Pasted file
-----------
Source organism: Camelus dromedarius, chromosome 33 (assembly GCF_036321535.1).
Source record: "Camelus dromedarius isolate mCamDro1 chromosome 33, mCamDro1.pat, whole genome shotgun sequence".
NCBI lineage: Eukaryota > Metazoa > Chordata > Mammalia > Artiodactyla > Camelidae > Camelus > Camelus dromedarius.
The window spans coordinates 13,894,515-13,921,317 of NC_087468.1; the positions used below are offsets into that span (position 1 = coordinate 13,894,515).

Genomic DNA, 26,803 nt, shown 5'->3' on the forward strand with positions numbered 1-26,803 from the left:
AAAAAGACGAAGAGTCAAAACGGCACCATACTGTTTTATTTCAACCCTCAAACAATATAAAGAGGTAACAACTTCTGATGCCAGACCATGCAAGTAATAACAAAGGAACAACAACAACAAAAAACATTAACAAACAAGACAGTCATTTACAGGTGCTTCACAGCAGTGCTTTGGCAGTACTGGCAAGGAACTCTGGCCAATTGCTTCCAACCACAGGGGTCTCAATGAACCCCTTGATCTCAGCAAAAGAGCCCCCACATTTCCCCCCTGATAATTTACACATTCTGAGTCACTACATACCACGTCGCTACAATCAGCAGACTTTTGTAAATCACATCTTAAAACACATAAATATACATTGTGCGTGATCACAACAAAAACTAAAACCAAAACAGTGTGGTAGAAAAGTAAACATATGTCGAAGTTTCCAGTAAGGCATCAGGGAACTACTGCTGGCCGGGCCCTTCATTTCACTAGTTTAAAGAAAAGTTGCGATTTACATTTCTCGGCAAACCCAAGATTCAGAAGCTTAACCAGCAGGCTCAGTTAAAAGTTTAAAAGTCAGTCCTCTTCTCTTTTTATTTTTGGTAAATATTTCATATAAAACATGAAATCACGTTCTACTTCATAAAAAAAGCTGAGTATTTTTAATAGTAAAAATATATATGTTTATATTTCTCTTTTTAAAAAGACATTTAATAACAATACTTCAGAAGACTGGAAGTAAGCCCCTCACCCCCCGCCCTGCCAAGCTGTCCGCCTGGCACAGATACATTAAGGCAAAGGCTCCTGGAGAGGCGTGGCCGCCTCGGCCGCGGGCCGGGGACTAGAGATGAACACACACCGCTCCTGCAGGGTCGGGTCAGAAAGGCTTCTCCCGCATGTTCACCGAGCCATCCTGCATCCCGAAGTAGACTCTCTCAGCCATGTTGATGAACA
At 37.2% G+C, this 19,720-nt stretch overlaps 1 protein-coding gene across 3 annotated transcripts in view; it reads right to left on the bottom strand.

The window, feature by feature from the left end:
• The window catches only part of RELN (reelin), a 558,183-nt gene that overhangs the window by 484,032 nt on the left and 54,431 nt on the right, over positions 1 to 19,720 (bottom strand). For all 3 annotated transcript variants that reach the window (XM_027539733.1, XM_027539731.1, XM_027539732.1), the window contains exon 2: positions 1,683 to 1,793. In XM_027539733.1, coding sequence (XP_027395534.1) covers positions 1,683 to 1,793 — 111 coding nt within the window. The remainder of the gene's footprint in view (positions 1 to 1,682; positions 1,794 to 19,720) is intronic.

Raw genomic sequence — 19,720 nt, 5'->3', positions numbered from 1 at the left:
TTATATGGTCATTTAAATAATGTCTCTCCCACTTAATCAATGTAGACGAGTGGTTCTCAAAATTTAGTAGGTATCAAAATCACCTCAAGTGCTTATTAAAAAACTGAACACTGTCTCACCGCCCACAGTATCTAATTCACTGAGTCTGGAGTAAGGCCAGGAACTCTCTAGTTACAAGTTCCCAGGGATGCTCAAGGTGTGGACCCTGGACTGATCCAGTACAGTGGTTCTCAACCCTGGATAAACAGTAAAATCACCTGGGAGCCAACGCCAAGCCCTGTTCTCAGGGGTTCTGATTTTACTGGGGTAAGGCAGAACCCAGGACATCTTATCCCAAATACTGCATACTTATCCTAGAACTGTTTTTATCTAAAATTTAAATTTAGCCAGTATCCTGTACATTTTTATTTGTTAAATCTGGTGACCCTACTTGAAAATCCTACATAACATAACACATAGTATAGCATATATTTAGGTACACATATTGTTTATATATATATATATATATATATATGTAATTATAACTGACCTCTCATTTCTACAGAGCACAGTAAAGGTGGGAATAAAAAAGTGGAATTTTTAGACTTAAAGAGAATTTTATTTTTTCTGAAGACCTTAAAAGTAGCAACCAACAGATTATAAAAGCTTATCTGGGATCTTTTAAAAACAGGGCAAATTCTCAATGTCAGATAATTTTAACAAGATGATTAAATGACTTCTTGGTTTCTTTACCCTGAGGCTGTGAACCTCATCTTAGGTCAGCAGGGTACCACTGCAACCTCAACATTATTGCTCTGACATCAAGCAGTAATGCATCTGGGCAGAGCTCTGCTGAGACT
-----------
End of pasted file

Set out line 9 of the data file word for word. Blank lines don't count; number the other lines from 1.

• The window catches only part of RELN (reelin), a 558,183-nt gene that overhangs the window by 484,032 nt on the left and 54,431 nt on the right, over positions 1 to 19,720 (bottom strand). For all 3 annotated transcript variants that reach the window (XM_027539733.1, XM_027539731.1, XM_027539732.1), the window contains exon 2: positions 1,683 to 1,793. In XM_027539733.1, coding sequence (XP_027395534.1) covers positions 1,683 to 1,793 — 111 coding nt within the window. The remainder of the gene's footprint in view (positions 1 to 1,682; positions 1,794 to 19,720) is intronic.